Last week markets were jolted by an unexpected increase in US consumer prices. Suddenly, all the talk is about inflation spikes, expectations for the next few months, whether the Fed is behind the curve, and so on. Just a month ago, I spoke about tame price increases as a sign of sustained growth. Was that preliminary – are we really in for an inflation shocker?

Are we in for an inflation spike?

Let’s look at the numbers. The January increase in the US Consumer Price Index (CPI) was 0.31 per cent. While that may not look like much, if it continued for a year at that pace we’d be talking about 3.8 per cent growth. That’s a problem; it’s a lot higher than the Fed’s target range. Then consider that for the past seven months, growth has averaged an annual pace of 3.6 per cent. Are the worry-warts right?

Not so fast – energy costs were a huge source of the run-up. Strip them out of the price series together with the volatile food category, and so-called ‘core’ inflation is a bit different. The last two months have seen strong gains, at an annual rate of 3.6 per cent. Over the same seven-month stretch, though, the average is just 2.5 per cent. But aren’t the most recent numbers really what matter? Good point – let’s have a look at the details.

Surprising rise in vehicle costs

Breaking it down into core goods, it’s clear that apparel costs shot up in January. This is likely just a seasonal movement. A more concerning change is the rise in vehicle costs – that may be a signal of something deeper. But remember, in this segment, we were worried about oversupplies and bloated inventories just a year ago; there hasn’t been a lot to indicate significantly tighter supplies since then. However, given capacity constraints in the industry, we will keep this under close scrutiny.

Costs of core services have ramped up recently, but only to the growth pace experienced in 2016, which at the time raised few eyebrows. Shelter costs are definitely above the Fed’s overall price target, but they have been there for awhile. A key mover of core service costs is vehicle insurance, which is on a steady upswing. So far, it’s isolated and as such, not a worry.

Certain hybrid measures of core inflation are a bit more concerning. For example, strip out not only food and energy but also homeowners’ rent and tobacco, and core is rising more than at any point in the post-recession period. A few other hybrid measures come up with the same result. So, are we worried?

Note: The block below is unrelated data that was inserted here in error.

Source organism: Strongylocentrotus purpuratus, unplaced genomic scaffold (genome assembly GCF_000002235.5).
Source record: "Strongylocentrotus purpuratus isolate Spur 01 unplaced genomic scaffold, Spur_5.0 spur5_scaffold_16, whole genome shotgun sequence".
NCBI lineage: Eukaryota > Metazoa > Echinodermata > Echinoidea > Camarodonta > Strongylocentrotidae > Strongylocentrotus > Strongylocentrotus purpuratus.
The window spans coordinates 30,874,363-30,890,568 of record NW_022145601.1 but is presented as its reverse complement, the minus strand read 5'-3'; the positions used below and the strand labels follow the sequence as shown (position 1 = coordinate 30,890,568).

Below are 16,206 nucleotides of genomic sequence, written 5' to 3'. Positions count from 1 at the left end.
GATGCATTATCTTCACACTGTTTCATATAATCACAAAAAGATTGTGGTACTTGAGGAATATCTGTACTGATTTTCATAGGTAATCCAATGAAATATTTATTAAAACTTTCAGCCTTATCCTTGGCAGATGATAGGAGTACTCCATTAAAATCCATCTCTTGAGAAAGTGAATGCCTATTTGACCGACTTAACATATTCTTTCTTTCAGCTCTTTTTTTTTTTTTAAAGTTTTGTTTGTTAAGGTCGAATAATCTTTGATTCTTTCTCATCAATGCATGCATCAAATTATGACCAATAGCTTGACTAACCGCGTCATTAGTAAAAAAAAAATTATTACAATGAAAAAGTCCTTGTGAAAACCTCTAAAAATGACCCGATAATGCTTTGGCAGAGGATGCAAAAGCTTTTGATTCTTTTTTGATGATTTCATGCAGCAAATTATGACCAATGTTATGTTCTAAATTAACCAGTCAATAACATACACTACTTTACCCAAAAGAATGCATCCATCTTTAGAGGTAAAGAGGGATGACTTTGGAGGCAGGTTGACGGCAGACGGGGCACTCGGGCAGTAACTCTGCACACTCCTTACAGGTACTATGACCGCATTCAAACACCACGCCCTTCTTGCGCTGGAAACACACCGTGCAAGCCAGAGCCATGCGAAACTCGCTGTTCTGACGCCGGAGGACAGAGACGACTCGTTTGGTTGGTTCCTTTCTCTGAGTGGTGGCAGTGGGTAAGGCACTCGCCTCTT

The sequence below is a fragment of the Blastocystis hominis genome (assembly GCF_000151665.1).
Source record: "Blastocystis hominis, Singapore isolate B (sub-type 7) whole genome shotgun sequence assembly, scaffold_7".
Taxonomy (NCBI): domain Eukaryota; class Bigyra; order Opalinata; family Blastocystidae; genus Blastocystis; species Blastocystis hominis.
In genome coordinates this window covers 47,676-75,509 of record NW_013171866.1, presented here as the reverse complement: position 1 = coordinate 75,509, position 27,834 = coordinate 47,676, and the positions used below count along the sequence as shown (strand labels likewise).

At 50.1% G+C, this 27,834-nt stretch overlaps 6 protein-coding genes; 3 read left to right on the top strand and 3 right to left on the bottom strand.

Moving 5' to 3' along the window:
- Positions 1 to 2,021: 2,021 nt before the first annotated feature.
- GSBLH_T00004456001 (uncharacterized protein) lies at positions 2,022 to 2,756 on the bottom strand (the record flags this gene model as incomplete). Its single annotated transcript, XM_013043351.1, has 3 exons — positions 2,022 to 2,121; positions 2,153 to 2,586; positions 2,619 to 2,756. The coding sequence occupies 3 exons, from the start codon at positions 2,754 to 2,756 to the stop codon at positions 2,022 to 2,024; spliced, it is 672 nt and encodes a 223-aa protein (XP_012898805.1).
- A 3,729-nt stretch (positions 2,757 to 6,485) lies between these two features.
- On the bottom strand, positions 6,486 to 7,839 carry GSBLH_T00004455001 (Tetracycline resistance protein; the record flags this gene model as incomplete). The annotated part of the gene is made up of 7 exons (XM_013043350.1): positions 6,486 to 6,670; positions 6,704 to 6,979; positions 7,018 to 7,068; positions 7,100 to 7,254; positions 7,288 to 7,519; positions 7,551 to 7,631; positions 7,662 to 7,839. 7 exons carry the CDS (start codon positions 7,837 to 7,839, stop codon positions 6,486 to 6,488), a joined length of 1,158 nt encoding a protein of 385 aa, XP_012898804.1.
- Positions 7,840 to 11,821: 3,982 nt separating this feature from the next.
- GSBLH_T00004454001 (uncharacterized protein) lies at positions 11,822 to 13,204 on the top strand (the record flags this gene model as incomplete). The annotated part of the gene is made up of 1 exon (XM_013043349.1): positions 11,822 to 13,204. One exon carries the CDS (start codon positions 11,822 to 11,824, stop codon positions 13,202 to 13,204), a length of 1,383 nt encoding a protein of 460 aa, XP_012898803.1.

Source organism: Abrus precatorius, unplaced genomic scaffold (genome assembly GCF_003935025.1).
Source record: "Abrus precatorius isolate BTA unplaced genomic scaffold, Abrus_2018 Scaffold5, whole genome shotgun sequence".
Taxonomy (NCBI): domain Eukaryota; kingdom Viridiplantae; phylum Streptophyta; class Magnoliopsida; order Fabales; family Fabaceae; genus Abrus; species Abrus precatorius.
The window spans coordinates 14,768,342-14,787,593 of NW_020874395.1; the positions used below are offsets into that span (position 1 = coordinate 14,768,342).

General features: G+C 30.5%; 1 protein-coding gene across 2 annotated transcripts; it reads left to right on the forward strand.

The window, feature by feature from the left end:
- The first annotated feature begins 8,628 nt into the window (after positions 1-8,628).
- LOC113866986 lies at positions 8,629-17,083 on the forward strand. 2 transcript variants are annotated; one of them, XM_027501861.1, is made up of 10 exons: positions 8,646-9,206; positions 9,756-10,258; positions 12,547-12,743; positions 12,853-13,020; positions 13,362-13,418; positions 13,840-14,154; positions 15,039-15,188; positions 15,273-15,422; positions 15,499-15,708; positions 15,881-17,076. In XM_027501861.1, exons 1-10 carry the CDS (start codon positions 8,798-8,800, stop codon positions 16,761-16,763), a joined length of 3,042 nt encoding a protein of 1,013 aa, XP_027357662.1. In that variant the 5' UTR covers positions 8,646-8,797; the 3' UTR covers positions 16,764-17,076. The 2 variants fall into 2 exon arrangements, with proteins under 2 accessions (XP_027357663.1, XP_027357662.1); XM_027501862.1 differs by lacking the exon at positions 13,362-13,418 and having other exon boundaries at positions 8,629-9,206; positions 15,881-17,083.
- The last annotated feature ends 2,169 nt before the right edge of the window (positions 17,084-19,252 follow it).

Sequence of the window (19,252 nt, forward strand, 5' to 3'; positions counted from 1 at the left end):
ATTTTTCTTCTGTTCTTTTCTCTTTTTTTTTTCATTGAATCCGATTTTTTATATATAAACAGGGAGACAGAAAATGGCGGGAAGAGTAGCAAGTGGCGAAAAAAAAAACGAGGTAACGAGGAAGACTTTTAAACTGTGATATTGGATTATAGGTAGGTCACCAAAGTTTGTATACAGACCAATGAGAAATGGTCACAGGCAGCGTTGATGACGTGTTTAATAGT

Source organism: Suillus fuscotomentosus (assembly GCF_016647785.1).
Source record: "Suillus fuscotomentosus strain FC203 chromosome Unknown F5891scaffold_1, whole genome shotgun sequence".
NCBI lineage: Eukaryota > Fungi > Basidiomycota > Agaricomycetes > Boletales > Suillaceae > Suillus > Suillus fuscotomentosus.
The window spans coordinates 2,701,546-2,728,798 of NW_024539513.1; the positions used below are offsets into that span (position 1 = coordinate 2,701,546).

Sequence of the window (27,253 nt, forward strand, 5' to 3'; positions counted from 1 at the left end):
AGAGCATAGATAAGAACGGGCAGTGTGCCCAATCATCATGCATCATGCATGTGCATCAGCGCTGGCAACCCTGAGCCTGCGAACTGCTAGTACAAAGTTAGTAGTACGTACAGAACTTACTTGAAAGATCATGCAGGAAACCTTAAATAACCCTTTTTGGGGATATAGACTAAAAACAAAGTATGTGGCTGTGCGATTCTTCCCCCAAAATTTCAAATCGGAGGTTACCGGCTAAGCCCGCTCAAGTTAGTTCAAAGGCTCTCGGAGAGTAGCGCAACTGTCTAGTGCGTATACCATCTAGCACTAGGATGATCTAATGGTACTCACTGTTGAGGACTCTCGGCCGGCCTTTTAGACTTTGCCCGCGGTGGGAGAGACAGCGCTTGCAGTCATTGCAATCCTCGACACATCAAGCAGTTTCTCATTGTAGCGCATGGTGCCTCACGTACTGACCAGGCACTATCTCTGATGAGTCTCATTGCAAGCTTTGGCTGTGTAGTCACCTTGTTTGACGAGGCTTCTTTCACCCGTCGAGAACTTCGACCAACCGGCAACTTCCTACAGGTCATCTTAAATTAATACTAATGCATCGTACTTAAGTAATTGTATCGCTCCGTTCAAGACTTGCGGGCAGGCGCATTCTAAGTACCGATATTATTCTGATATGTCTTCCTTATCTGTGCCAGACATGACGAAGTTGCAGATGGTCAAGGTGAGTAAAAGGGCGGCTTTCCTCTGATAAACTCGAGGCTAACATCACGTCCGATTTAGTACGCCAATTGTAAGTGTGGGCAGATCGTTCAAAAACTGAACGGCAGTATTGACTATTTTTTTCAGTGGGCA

I’ve long said that after a very long period of worry about the opposite – disinflation, or worse still, outright deflation – that a little inflation is not a bad thing. Those two dreaded ‘D’ words are ones for which central banks have a very limited playbook. Inflation? They have that one down pat.

That could be cold comfort, though, if it means that a much tighter interest rate stance is needed. Is that where things are going? Again, not so fast. Sluggish post-recession growth – a decade-old reality – has conditioned a lot of economic behavior to expect and therefore prepare for much less than the economy is capable of. Today’s higher growth is a wake-up call that finally more capacity is needed. As we work through this interim adjustment period, it would be natural to experience temporary price increases. Indeed, they are in effect the economy’s call to action. Given the capacity the US has to add to its capacity, and clear evidence of pent-up demand, the Fed’s role is not to stanch out-of-control growth, but to guide a manageable growth upshift.

Preparing for the rate of inflation

How should we prepare for and approach this shift? First, there are likely to be regular moments of price-panic, but given what’s really happening, in each occurrence it should fade quickly. Second, rates will continue to rise – not just at the short end of the market, but increasingly on the long end. Five- and ten-year yields are now on a path that looks a lot more like a return to normal, baking in a rate of inflation at, not below, target level, and also moving toward a more standard risk premium for longer paper. Savvy companies appear keen to lock in lending ahead of what looks like a steady run of increases.

The bottom line?

Prepare for interesting monthly price movements – not just in the US, but across the pond as well. But try to tune out the scaremongers – as far as we can see, this is a welcome by-product of an economy that is finally getting back on its feet. It has been a long wait.